The circumstances surrounding these denials remain unclear, since Richard Fine has been held at the time of this writing (November 2009) for seven months with no warrant at all [29]. The information provided by the Sheriff's Department of Los Angeles County in this matter on it Inmate Information Center was incorrect [30], and possibly misleading. The arrest and booking were listed as if they had taken place at Municipal Division 86 at the San Pedro Courthouse. However, no such agency existed. In fact - no municipal courts existed in Los Angeles for almost a decade.

Fine's jailing was perceived by many as false imprisonment, and became the center point for demands for reform of the judiciary. Small rallies took place outside the Men's Central Jail, and fundraisers were organized to help sponsor his legal expenses [31]. Fine's jailing and the underlying secret payments to judges were also mentioned as diminishing the prospects of California Supreme Court Justice Carlos Moreno, one of the recipients, for nomination to the U.S. Supreme Court. Embattled Chief Judge of the U.S. Court of Appeals, Alex Kozinski, never commented on the unsigned order issued in his name in this case, which appeared inconsistent with his usual liberal, civil rights oriented, judicially incisive image [32]. The fundamental judicial wrongdoing at the Los Angeles Superior Court, as alleged by those who consider the case False Imprisonment, should be seen in perspective of the widespread False Imprisonments affected by that court, which had been documented already a decade ago, as part of the Rampart scandal investigation, and estimated by PBS at many thousands [33] , but which the LA Superior Court judges have resisted undoing over the past decade, as reviewed in official report commissioned by the LAPD - the Blue Ribbon Review Panel Report (2006), which recommended "external review" of the Los Angeles justice system, which was never instituted, and which singled out the Los Angeles Superior Court as requiring review. [34], [35],[36]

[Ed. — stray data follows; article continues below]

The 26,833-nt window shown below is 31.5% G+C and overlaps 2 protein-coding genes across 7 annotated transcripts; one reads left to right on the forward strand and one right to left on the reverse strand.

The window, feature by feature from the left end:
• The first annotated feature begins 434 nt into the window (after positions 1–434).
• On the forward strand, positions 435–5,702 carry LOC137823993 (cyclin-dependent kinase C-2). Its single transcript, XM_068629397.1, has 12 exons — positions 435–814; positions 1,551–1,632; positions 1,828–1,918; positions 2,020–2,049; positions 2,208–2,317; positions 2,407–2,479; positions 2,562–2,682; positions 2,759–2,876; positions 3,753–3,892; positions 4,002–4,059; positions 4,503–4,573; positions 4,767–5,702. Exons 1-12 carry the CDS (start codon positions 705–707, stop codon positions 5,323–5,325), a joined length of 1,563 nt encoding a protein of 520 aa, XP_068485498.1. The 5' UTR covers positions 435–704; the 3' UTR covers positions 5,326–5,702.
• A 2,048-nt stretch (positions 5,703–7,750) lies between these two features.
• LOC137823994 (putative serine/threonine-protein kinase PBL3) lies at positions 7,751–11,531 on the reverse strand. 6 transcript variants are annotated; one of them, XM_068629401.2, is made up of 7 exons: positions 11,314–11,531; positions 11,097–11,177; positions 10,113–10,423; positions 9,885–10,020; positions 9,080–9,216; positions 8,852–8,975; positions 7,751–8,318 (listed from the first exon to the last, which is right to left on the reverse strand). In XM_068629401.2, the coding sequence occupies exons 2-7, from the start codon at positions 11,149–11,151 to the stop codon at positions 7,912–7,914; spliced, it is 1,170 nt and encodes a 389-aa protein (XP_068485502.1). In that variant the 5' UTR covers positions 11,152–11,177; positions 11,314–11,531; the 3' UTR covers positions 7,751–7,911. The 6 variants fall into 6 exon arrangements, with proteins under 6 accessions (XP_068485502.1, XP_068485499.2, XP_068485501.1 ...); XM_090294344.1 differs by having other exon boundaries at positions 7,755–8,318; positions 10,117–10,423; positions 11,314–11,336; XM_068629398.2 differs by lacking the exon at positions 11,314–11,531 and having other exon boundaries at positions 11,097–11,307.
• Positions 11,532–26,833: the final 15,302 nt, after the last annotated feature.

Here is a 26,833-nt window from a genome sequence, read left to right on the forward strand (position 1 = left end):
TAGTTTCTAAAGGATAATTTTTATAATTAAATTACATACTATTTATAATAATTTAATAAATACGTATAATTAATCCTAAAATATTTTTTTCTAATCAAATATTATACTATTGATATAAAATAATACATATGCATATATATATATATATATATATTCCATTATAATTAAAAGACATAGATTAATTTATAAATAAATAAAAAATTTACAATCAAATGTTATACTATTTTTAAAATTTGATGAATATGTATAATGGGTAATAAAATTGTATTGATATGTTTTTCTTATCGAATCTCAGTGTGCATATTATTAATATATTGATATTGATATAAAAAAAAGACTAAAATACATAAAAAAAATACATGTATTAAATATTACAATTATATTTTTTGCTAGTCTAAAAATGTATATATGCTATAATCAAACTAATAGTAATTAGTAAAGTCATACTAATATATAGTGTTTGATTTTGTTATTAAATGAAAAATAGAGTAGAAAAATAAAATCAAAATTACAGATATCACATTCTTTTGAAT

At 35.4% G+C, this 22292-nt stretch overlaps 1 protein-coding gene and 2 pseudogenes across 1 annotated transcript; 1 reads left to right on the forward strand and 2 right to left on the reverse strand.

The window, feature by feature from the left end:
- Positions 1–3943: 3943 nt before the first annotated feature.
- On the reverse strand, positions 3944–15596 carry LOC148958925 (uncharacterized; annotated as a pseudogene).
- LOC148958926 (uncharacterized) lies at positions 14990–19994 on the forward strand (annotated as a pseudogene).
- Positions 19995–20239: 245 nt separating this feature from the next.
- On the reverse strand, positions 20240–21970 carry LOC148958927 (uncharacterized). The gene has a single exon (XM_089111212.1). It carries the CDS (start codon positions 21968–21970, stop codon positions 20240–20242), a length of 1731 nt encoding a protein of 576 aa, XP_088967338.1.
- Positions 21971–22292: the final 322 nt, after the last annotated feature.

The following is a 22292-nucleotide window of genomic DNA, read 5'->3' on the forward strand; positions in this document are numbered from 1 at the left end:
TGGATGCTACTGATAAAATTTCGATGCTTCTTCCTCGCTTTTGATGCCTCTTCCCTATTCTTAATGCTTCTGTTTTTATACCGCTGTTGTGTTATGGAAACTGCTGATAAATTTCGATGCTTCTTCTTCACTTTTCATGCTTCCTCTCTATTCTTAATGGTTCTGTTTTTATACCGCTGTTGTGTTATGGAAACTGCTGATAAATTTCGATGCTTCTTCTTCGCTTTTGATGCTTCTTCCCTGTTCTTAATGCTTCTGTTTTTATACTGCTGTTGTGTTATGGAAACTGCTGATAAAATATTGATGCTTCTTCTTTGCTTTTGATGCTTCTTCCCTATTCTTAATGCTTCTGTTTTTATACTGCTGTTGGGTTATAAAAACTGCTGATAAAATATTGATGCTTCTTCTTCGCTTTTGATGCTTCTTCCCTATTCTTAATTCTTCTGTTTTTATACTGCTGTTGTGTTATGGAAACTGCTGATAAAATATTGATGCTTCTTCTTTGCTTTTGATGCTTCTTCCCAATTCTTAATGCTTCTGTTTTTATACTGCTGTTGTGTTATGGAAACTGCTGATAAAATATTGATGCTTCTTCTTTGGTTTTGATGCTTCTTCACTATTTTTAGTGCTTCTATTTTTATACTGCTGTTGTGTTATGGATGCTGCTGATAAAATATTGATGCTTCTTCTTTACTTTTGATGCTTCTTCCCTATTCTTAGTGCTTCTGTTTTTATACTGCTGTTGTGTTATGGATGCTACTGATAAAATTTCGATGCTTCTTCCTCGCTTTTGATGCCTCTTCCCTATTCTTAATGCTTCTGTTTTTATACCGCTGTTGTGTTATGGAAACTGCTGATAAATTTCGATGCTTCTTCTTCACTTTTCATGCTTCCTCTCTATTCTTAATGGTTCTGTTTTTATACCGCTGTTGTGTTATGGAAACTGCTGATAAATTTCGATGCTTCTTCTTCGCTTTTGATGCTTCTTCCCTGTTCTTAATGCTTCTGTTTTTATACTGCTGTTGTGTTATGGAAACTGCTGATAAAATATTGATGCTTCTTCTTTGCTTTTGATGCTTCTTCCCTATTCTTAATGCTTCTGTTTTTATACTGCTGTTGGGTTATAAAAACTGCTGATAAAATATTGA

It remained to be seen what role Richard Fine would play in the future of Los Angeles justice system upon his release, but if past experience is any predictor - it was not likely that he would stay out of public life.


  1. ^,0,206146.story
  2. ^
  3. ^
  4. ^
  5. ^
  6. ^
  7. ^
  8. ^
  9. ^
  10. ^
  11. ^
  12. ^ In several copies, separately stamped by the clerk and separately endorsed by the judge, the record was stamped as "FILED" at the Los Angeles Superior Court on March 4, 2009, but endorsed by Judge Yaffe as of March 24, 2009
  13. ^
  14. ^
  15. ^
  16. ^
  17. ^
  18. ^
  19. ^
  20. ^ In Fay v Noia 372 U. S. 391 (1963), the late Justice William Brennan, writing for he majority stated: "The basic principle of the Great Writ of habeas corpus is that, in a civilized society, government must always be accountable to the judiciary for a man's imprisonment: if the imprisonment cannot be shown to conform with the fundamental requirements of law, the individual is entitled to his immediate release"
  21. ^
  22. ^
  23. ^
  24. ^
  25. ^
  26. ^
  27. ^
  28. ^
  29. ^
  30. ^
  31. ^,0,206146.story
  32. ^
  33. ^
  34. ^
  35. ^
  36. ^

[edit]External links

No comments: